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Who’s In Your Kitchen?

In memory of inclusive leader Peggy Joan Maxie

By Jonathan Stutz (he/him/his)


When you entertain at home, who are the folks congregating in your kitchen (as they always seem to do)? It’s a question I routinely pose during my Inclusive Leadership training sessions.

This thought exercise arose from Martin Luther King Jr.’s time in Alabama during the US civil rights movement of the 1960s. The social justice leader and his collaborators enjoyed plentiful meals in the home of activist Georgia Gilmore as they planned their strategy and tactics. Dr. King posed the question while thinking about the time his team spent together in Gilmore’s kitchen.

The people in your kitchen are the ones you spend the most time with, who get to know you at a deeper level, and whom you get to know equally well. But if they are limited to the folks who look like you, think like you, and have a background and culture similar to yours, then your world view becomes increasingly narrow. It becomes very difficult to grow your cultural competency and your comfort with people different from yourself if there are only people like you in your kitchen.

I will be forever grateful to Peggy Joan Maxie, the first Black woman elected to the Washington State House of Representatives, for inviting me into her proverbial kitchen over 40 years ago. Peggy passed away recently, at the age of 87, but the lessons she taught me about servant leadership, about empathy, about cultural intelligence, and about biases, will live on forever.

I first met Peggy in 1981 when we were both part-time employees of Time-Life Libraries. Being a State Representative is considered a part-time role and like me, a student at the University of Washington (UW) at the time, she needed to earn money outside of her primary responsibilities to make ends meet. To look at us, you couldn’t imagine two people more different. Peggy was 45 and I was 22 years old. She was a single, Black woman, born in Texas, and a devout Catholic who had almost become a nun. She was introverted, reserved, and an accomplished six-term legislator. I was a young, extroverted white Jewish Canadian American and newly married. I was just getting started in life, about to graduate from the UW and begin my career journey. At Time-Life, Peggy was also an “only,” the only Black woman in the office.

I was drawn to Peggy because she was an elected official and a Democrat. I was a Political Science major with experience working with Democratic campaigns, looking to expand my experience in politics and community organizing. I was fascinated with leaders and leadership—it was pretty much all the books I read—and Peggy was an inspirational leader.


She was incredibly warm, generous, and approachable. She took a personal interest in me, and we became friends. She even recruited me and another colleague from Time-Life, Michael Waskevich, to work on her campaign for reelection one summer.

Through her actions, Peggy demonstrated unique emotional and cultural intelligence. She knew how to listen deeply, to ask open-ended questions, and to be curious about personal stories, all in her quest to understand people’s lived experiences. She wanted to know what made someone feel proud and happy but also, and perhaps even more importantly, what was not working for them—their issues, problems, needs, and concerns. Little did I know at the time, she was my role model for what I came to know as “inclusive leadership.”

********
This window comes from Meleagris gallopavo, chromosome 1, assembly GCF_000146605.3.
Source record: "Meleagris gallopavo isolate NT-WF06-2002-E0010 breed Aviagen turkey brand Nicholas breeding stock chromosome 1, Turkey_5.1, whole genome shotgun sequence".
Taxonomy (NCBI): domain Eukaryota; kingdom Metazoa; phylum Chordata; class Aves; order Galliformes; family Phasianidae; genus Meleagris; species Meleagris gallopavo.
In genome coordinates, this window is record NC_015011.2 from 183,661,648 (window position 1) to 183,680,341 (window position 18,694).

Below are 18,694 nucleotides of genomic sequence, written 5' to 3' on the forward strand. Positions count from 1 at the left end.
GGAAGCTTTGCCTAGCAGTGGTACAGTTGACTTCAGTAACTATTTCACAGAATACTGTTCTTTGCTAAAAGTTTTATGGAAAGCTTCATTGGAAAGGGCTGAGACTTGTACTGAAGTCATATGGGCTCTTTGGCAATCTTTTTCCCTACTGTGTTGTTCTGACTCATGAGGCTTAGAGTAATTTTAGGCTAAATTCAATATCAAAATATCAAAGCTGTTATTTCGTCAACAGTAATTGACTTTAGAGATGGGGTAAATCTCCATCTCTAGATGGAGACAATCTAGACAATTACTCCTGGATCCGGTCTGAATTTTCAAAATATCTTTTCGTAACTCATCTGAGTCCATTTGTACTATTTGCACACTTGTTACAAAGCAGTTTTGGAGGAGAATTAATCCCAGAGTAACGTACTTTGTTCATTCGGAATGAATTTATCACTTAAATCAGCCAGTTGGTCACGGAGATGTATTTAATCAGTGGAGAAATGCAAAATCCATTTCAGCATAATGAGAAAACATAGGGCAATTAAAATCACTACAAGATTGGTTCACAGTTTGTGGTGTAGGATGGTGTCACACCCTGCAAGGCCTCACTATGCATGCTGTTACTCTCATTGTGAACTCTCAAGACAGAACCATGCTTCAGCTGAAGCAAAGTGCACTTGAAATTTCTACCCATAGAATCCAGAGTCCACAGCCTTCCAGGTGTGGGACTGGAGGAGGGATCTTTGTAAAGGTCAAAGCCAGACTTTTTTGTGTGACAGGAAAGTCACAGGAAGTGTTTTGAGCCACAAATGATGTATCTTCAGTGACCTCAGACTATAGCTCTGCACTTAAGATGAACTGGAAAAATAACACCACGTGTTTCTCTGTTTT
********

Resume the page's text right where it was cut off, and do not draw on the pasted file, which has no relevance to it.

Peggy, Michael, and I spent tens of hours together preparing for debates, discussing campaign strategy, building yard signs, and canvassing door-to-door her district, the 37th, one of Seattle’s most ethnically and socio-economically diverse districts (from Madrona in the north to Columbia City, the Rainier Valley, Rainier Beach, to Renton). And as Peggy and I got to know each other at a deeper level, I discovered we had much more in common than not. We shared a strong moral code and a deep interest in creating a more equitable society. If Peggy and I had not taken the time to invite each other into our respective kitchens, my life would not have been the same. Peggy changed me. She was instrumental in forming me and encouraging me to follow my path. I’ll miss Peggy and I will never forget my time working for and with her.

So here’s what I learned from Peggy and from life:

If only more of us spent time with people different from ourselves in one another’s kitchens, how much greater understanding and empathy would we have in this world?

If a diversity of people is lacking in your personal life, you’ll find it tough to be comfortable with folks outside that demographic at work. Connecting with a diversity of individuals at work will also be difficult if you always spend your social time at work—for example, lunch, coffee, or tea breaks—with the same people every day.

On a daily basis, take steps to expand the circle of people you spend time with. Ask someone new to lunch. Grab coffee or tea with somebody from a different culture than your own. Utilize Inclusion, Diversity, and Equity (ID&E) events and really all your social opportunities to connect with a diversity of individuals. Use the time to get to know them, learn about their work, and how they experience the work environment.

What is their lived experience? What are their interests and hobbies? Their views and perspectives? Listen with the intent to understand and to build bridges. Over time, this practice will increase your skills as an inclusive leader and your empathy as a human. Your new knowledge will factor in when reviewing resumes, interviewing job candidates, considering the makeup of your team, and determining what needs to be changed. In the process, you’ll be changed, and the people around you will be equally and positively affected.

So ask yourself now: Who’s in your kitchen? And who are you going to invite in next?